In contrast, Spotify’s 10,000 track limit on your personal library remains very much in place. Once the limit is reached, the user has to clear out their library and get rid of albums or artists they do not listen to regularly. Many hope Spotify will address this issue next and raise the maximum library size, as well. In the meantime, enjoy the new update and download songs to enjoy and listen to offline in your spare time.
4. What not to post: The EU copyright directive
Last week, the European Union passed a Copyright Directive, including amended versions of its onerous Articles 11 and 13 (the so-called “link tax” and “upload filter,” respectively). The bill aims to increases the responsibilities of technology platforms and the rights of content producers. Many publishers, music labels and the like argue that giants such as Facebook and Google make a lot of money from content that is made by others whose share is shrinking. So what does the bill entail exactly?
The legislation proposes to make it necessary for online content providers to get authorization from the content creators, without which the provider will have to prevent availability of that content. This would give publishers extended rights over online use of their content. Lawmakers have championed the need to balance profits for the creators and profits for platforms that make the content publicly available. These platforms are online service providers that aim to make profits from organising, promoting, or categorising copyright-protected content uploaded by users. These include Google, Facebook, Wikipedia, Reddit and YouTube.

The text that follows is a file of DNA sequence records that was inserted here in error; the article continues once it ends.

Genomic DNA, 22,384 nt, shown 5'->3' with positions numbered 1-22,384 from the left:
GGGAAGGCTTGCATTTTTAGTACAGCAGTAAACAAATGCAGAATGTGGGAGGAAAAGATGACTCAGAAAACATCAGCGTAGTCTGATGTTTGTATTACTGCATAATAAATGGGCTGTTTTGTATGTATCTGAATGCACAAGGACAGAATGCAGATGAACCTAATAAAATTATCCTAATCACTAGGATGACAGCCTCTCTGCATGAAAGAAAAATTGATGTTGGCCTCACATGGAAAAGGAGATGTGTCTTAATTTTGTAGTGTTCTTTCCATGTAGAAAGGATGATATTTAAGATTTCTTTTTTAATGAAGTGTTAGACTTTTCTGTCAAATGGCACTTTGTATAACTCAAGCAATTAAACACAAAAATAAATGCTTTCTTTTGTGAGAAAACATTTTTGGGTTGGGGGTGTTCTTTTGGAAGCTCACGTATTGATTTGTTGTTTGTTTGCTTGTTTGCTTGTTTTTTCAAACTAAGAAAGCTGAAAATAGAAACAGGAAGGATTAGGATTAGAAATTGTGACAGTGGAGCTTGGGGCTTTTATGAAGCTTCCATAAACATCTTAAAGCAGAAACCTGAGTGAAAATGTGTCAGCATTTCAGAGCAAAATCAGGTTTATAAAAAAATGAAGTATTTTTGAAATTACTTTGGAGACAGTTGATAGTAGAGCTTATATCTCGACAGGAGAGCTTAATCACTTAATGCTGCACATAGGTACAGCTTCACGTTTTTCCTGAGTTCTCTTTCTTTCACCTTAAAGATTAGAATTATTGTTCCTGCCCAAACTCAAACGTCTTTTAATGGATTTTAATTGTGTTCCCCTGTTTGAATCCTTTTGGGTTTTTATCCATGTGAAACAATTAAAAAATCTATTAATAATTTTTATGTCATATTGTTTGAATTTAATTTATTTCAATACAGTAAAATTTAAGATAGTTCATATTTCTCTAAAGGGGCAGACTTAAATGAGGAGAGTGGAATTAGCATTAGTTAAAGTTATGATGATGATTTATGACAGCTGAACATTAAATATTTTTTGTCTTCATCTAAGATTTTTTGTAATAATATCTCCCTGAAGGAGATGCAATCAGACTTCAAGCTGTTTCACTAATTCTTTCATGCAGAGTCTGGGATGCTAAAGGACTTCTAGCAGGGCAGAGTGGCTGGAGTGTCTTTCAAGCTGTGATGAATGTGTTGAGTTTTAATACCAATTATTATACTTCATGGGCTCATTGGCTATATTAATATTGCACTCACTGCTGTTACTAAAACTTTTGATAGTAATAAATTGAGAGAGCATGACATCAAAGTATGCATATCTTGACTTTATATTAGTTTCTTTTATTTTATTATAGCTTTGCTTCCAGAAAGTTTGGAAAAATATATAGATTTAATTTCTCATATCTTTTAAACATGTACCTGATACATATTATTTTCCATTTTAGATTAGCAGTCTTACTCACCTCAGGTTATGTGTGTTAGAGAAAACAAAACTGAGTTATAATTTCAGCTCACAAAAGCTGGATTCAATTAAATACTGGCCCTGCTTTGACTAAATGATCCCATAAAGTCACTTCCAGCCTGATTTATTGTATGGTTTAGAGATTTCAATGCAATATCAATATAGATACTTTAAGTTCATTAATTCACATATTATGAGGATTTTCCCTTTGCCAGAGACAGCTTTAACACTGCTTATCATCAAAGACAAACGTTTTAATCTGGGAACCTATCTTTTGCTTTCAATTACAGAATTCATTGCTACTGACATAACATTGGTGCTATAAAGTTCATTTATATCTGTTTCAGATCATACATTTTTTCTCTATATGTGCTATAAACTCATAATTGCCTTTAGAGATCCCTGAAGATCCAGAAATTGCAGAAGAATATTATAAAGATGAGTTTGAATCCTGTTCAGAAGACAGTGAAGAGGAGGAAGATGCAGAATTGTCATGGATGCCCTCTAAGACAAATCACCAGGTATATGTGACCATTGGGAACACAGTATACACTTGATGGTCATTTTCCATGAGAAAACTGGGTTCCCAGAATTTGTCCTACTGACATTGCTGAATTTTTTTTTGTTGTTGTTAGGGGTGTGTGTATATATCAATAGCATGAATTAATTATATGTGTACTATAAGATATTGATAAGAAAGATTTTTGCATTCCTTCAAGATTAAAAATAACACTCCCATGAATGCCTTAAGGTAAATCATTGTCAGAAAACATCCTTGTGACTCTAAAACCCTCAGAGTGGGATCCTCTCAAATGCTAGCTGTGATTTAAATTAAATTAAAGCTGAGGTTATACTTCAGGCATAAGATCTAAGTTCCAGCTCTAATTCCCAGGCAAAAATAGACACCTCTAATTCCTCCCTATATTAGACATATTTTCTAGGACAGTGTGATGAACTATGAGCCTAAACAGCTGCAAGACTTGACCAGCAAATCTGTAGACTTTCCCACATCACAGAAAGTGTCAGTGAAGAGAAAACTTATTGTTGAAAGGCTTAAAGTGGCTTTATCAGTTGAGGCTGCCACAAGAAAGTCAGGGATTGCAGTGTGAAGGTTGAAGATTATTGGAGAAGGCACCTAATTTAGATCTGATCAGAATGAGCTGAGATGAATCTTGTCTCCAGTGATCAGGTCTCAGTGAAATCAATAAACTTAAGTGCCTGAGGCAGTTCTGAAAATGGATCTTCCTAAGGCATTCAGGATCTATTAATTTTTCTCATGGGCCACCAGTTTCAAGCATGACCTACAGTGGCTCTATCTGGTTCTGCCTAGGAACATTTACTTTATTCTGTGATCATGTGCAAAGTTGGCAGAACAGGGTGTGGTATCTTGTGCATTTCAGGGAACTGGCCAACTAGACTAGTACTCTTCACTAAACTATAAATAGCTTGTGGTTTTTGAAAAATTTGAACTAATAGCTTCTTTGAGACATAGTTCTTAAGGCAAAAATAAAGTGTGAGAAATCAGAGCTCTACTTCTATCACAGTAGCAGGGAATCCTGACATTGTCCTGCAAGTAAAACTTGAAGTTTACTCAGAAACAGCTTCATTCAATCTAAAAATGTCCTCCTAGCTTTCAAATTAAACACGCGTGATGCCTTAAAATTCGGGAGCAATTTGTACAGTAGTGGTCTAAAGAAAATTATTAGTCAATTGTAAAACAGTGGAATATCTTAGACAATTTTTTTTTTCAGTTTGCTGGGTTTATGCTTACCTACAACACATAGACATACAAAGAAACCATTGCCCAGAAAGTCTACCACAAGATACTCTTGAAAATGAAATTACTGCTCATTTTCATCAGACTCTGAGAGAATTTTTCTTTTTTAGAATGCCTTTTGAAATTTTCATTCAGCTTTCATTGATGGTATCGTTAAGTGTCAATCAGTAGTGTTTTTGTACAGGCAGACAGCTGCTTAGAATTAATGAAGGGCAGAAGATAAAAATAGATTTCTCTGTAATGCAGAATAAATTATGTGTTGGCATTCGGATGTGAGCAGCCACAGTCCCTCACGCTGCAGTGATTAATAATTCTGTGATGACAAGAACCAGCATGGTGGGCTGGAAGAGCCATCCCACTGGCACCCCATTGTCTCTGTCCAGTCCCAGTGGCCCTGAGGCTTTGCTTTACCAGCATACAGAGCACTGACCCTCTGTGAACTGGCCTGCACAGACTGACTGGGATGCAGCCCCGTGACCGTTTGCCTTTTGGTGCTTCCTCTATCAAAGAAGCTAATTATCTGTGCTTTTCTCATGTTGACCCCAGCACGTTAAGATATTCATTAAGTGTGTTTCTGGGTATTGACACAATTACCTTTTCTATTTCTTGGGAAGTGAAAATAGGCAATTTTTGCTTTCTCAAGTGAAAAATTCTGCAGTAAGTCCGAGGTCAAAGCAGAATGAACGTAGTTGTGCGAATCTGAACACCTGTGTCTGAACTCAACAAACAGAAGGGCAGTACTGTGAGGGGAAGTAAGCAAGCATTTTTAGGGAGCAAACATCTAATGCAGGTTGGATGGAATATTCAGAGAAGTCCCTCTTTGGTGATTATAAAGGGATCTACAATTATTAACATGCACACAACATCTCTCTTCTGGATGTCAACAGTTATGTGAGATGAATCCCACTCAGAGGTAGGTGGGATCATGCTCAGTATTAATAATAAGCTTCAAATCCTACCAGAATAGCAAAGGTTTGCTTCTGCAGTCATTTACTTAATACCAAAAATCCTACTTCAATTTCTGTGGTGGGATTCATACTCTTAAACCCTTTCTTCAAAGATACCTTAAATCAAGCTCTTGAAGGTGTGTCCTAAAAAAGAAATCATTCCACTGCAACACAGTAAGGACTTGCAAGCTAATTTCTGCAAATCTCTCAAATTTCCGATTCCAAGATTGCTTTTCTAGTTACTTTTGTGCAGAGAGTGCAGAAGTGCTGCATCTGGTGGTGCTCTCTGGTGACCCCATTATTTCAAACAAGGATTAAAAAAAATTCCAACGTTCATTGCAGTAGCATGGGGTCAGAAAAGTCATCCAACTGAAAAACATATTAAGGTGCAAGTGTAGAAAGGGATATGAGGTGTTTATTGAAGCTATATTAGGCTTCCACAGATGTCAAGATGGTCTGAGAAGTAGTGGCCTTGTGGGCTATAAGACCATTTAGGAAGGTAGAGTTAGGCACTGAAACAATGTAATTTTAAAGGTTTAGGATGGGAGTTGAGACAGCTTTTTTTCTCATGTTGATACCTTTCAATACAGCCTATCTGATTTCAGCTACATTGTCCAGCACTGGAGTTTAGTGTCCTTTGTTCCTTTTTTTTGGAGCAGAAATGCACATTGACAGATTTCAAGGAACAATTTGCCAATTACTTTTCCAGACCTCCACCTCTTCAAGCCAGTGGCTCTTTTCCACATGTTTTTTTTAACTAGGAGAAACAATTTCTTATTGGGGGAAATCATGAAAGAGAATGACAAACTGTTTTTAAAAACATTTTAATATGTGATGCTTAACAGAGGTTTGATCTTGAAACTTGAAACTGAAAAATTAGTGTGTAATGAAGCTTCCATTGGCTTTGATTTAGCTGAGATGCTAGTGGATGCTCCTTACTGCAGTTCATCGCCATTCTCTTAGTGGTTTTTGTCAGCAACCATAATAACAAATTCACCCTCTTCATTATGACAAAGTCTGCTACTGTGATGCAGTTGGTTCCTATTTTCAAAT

This new legislation that would completely turn over the way the internet works and threatens the existence of everything from encyclopedias to memes. Technology platforms, academics, industry pioneers, and other rights organisations warm against threats to freedom of expression and to “open online sharing”. Especially frightening, they say, is the “upload filter” of Article 13, which would encourage companies to deploy algorithms that play it safe and over-restrict content. Campaigners have also highlighted that the resulting “censorship machines” will not be able to discern parodies, satire, and memes. “This would effectively turn the internet into a place where everything uploaded to the web must be cleared by lawyers before it can find an audience,” according to Google’s blog. Wikipedia even shut down some of its pages in protest.
There’s still time to make sure it never passes into law by defeating a final ratification vote in January, though given the 438-226 vote on Wednesday.
5. Chinese search engine prototype by Google’s reportedly links searches to phone numbers.
Apparently this search engine prototype will link Chinese users’ Google searches to their personal phone numbers, as part of a new search service that would comply with the Chinese government’s censorship requirements. A secret project called “Dragonfly” Android app, was revealed by a whistleblower last month, could be linked to a user’s phone number which would allow individual users’ searches to be easily tracked.
This feature would come in addition to Dragonfly’s blacklisting of terms like “human rights,” “student protest,” and “Nobel Prize,” which might normally pull up news about Chinese activist and Nobel laureate Liu Xiaobo. Various sources have reported that it is “essentially hardcoded” to replace weather and air pollution results with potentially doctored data from a source in China.The existence of Dragonfly has not been yet confirmed by Google as they have primarily declined to comment on reports about the project.
This was enough to draw a collective outcry from Google employees. Around 1,400 Google employees have allegedly signed a letter demanding more information about the project, which has been shrouded in secrecy and reportedly runs in partnership with a Chinese company. China’s government has only tightened its reins over the internet since 2010, while expanding a regime of high-tech social control that includes “social credit” scores (which can determine things like citizens’ travel rights) and a sophisticated surveillance apparatus for watching its Muslim minority population in Xinjiang. Searches on Dragonfly wouldn’t be secure even if the phone linking feature were to be removed as simply having user data hosted in China, allows government agencies to access it.